Boutique Hotels in Dublin City Center

by Mary Freeman
Several hotels overlook Dublin's River Liffey.

Several hotels overlook Dublin's River Liffey.

River Liffey in Dublin image by pioregur from

A boutique hotel in Dublin's city center offers personalized attention in a lodging where design is important and all of the city's landmarks are within walking distance. In the city, boutique hotels tend to run larger than traditional boutique hotels, with anywhere between 100 and 200 rooms. Additionally, restored Georgian buildings are a favorite among Dublin boutique hoteliers.

The Morgan

With its 121 rooms, this boutique is almost large enough to disqualify it as a boutique hotel. The Morgan has original artwork by local artist Robert Shaw featured in every room. A minimalist style runs throughout the hotel, which features clean lines, white linens and modern furnishings. Vogue calls the hotel "a stylish haven in Europe's most happening city." The Morgan Bar has a regular house DJ and bongo sessions.

Trinity Capital Hotel

A 2009 remodel extended the Trinity Capital Hotel to 195 rooms. The fire station in which the boutique is housed first began serving Dubliners in 1909. The hotel has incorporated pieces of the firehouse's original architecture, like the watchtower, into the hotel's design. The lodging is across the street from Trinity College, a major tourist destination and stop along Dublin's hop-on, hop-off tour.

La Stampa Hotel and Spa

La Stampa marries east and west, with classical French, Asian and Moroccan designs. The hotel, a member of Small Luxury Hotels of the World, has 28 rooms and suites. In addition, the hotel has two restaurants, cafe and spa. The restaurants reflect the design principles of La Stampa with their fusion menus, featuring Parisian and Moroccan cuisine. At the spa, guests can indulge in aesthetic and therapeutic treatments influenced by Indian, Thai, Japanese, Chinese and Bali traditions.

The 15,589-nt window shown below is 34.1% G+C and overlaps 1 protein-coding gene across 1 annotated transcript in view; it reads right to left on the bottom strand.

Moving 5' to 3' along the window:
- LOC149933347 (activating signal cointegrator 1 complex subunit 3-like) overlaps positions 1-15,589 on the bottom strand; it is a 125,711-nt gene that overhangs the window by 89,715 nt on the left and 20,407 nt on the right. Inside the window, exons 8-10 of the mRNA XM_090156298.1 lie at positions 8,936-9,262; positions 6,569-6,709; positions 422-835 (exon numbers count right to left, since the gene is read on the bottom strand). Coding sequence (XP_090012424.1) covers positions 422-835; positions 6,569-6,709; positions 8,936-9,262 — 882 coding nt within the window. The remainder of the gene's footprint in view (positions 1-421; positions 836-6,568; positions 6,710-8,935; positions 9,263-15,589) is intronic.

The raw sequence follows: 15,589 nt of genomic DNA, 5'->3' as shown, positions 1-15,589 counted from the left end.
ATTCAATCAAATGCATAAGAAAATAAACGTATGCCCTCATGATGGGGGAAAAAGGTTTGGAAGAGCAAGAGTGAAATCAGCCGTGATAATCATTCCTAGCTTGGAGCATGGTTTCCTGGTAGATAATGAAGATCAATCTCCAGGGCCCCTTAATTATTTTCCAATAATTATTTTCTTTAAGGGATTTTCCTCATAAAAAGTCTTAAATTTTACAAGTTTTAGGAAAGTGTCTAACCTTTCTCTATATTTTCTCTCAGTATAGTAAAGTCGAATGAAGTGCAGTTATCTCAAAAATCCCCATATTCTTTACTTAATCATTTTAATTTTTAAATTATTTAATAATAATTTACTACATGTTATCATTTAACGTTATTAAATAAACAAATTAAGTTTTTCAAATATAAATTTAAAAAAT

The Clarence

Bono and the Edge -- of the Irish rock band U2 -- brought their creativity to the hotel world with The Clarence. The cardinal colors of the Christian church, crimson, royal blue, amethyst, gold and chocolate, make up the hotel's palette. All furnishings are custom-designed and crafted by Irish artisans. The hotel restaurant, the Tea Room, serves up Irish cuisine using local ingredients all day long. The Octagon Bar is the original spot where the U2 members used to hang, inspiring them to the build the hotel at this location.

The Morrison

Fashion designer John Rocha uses a warm palette of beige, chocolate and black to create a minimalist ambiance at The Morrison. Original handcrafted art and Irish carpets lend authenticity to the hotel's design. Rooms are outfitted with Egyptian-cotton linens and Portuguese limestone; some rooms come with iMacs as well. The hotel, which overlooks the River Liffey, also has an atrium-style restaurant and bar.

O'Callaghan Stephen's Green Hotel

A modern atrium unifies two restored Georgian houses at O'Callaghan Stephen's Green Hotel. Georgian restoration seems to be a theme here, since the hotel also boasts a restored Georgian library with staccato ceilings and open fireplaces. Each room is individually style in shades of red, deep blue or gold. All of the 99 rooms, 22 of which were built in 2009, feature US and European electrical outlets. The hotel's restaurant, Pie Dish Bistro, serves a full Irish breakfast buffet each morning.

Trinity Lodge

Three Georgian townhouses make up the family-owned and operated Trinity Lodge. George's Bistro and Wine Bar has five different areas, including a lounge and heated terrace. A complimentary glass of wine comes with every lunch or dinner item purchased by guests from the restaurant, which serves a mix of Italian and Irish fare. Both the airport bus and the Dublin City Bus Tour stop in front of the hotel.

About the Author

Mary Freeman is a freelance writer. She has held several editorial positions at the print publication, "The Otter Realm." She traveled throughout Europe, which ultimately resulted in an impromptu move to London, where she stayed for eight months. This life experience inspired her to pursue travel writing. Freeman received a degree in human communication from California State University.

Photo Credits

  • River Liffey in Dublin image by pioregur from